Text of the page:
In Photos: Trekking it to beauteous Bhutan
Bhutan, a Buddhist kingdom on the Himalayas’ eastern edge, is known for its monasteries, fortresses (or dzongs) and dramatic landscapes that range from subtropical plains to steep mountains and valleys. (Photos: AP)
Two women from the Laya nomadic ethic group. The people of Laya have their own language, customs and dress. The women keep their hair long, and wear conical bamboo hats with a spike at the top. It is held on with a beaded band.
The village of Laya, in Bhutan, where the Royal Highlander Festival is held. Set at nearly 13,000 feet, the fifth king of Bhutan originated the festival to promote the remote area and its native ethnic population.
Yaks from Laya. Laya is one of the highest villages in Bhutan, and is the country's primary yak-breeding area.
A Tibetan woman with a Bhutanese mastiff. The mastiffs are beloved in the highlands of Bhutan, where they are fierce protectors of their families when need be, but gentle and mellow the rest of the time.
A typical Bhutanese home in Gasa, in northern Bhutan, a village in the Himalayas near the Tibetan border. Bhutanese homes in the north have distinct architecture, covered in white plaster and reminiscent of Swiss chalets. They have sloped roofs and often are decorated with wood fretwork and painting.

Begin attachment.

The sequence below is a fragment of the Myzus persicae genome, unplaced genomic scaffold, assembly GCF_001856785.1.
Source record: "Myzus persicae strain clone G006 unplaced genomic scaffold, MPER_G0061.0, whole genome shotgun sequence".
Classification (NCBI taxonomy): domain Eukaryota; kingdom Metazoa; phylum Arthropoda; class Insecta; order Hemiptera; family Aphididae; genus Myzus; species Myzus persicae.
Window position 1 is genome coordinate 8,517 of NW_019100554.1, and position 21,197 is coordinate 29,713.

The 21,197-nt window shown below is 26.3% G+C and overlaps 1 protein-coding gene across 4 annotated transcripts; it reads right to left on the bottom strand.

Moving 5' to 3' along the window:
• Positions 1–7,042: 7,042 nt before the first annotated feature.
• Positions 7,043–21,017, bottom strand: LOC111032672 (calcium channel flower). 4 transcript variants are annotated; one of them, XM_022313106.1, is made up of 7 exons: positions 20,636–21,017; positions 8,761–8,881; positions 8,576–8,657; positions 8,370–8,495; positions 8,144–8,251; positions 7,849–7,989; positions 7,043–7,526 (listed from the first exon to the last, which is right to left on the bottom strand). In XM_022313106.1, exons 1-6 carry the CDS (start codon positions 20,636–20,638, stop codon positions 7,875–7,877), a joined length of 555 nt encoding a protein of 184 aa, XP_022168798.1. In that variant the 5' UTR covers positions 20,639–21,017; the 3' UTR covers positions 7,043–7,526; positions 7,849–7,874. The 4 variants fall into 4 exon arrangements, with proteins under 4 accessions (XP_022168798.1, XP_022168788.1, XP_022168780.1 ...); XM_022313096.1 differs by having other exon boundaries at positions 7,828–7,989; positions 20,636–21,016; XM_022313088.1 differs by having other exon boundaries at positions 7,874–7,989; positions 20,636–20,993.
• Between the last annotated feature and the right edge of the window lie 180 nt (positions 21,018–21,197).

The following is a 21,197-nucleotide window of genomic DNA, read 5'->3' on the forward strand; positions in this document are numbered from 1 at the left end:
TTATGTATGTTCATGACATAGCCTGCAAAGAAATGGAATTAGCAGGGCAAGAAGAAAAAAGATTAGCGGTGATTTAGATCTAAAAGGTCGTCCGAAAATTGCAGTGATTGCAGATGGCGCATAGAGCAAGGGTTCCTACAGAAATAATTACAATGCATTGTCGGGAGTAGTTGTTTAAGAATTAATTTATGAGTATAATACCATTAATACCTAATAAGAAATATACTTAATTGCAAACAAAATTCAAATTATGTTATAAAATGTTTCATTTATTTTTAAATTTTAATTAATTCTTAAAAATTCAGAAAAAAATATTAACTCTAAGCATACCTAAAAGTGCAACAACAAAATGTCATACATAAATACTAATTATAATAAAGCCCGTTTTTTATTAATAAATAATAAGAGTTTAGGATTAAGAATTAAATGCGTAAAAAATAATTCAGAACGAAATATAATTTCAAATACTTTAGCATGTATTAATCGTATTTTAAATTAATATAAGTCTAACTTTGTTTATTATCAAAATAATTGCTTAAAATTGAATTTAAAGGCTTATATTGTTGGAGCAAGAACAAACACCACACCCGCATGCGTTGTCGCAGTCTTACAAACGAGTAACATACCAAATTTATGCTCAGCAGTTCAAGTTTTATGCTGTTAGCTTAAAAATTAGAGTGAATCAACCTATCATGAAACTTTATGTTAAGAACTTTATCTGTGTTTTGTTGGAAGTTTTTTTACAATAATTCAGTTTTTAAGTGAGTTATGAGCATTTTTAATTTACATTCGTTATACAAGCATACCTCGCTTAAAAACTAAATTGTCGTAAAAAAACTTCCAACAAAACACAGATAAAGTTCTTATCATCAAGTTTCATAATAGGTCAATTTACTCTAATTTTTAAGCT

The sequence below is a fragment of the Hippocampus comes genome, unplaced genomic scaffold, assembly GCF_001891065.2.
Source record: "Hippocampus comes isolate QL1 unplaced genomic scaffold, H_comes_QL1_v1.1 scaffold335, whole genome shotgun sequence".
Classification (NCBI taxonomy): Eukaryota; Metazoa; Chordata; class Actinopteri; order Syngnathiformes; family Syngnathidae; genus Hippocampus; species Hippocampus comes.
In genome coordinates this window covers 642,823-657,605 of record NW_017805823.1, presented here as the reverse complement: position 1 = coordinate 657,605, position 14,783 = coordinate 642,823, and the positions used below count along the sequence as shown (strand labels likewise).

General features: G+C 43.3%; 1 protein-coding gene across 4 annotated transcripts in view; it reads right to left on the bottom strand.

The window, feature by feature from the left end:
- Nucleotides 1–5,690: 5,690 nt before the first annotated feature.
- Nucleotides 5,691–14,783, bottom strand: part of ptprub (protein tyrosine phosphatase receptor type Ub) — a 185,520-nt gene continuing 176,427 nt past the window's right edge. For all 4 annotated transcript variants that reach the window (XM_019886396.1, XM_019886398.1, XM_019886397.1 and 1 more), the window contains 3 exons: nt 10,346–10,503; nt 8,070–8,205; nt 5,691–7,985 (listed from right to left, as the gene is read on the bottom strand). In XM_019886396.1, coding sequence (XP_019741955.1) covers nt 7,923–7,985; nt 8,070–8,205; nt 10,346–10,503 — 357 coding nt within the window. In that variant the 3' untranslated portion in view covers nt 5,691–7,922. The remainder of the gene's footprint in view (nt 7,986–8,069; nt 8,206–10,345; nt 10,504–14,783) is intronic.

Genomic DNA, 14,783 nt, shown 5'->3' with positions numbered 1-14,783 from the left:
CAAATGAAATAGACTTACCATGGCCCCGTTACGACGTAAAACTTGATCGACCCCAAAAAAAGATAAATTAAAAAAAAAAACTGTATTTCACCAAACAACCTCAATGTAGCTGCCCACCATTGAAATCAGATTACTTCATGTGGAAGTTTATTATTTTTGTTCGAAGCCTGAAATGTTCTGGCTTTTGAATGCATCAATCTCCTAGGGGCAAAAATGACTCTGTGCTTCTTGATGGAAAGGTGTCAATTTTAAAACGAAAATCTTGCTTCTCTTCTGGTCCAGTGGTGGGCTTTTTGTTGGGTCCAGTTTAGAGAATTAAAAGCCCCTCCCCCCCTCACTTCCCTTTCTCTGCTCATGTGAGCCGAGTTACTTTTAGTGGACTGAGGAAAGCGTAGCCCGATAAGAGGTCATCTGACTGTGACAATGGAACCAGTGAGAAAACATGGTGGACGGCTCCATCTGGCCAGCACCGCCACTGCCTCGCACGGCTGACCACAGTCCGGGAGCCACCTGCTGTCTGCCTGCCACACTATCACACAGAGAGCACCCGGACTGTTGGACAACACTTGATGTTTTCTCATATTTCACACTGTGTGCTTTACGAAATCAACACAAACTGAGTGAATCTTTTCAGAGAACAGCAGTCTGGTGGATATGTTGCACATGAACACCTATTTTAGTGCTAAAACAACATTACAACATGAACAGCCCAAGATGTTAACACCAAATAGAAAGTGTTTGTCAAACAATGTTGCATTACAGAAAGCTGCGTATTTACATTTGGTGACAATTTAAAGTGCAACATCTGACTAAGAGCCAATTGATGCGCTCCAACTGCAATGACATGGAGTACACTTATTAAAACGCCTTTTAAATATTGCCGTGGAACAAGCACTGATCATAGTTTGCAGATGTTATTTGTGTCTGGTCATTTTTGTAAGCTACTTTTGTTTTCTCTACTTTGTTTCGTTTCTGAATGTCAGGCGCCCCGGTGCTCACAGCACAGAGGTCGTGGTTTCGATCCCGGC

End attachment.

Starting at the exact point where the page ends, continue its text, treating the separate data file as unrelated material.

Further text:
A Layan highlander, in native dress, parading his pony. The little ponies are festooned in ribbons, feathers and other colorful touches.
The Gangtey Gonpa, or monastery, in the upper Thimphu Valley in Western Bhutan. The 450-year old monastery is built like a fortress with a central tower enclosing temples and exterior walls that house monks' cells. The Gangtey Gonpa was prophesized by 15th century religious leader Pema Lingpa, from whom today's royal family descends.
The iconic Tiger's Nest Monastery, or Taktshang Goemba, perched on a steep cliff about 2,700 feet above Paro. The most famous of all Bhutan's monasteries, the holy place was originally built in 1692 and named after a famed guru who was said to have flown there on the back of a tiger.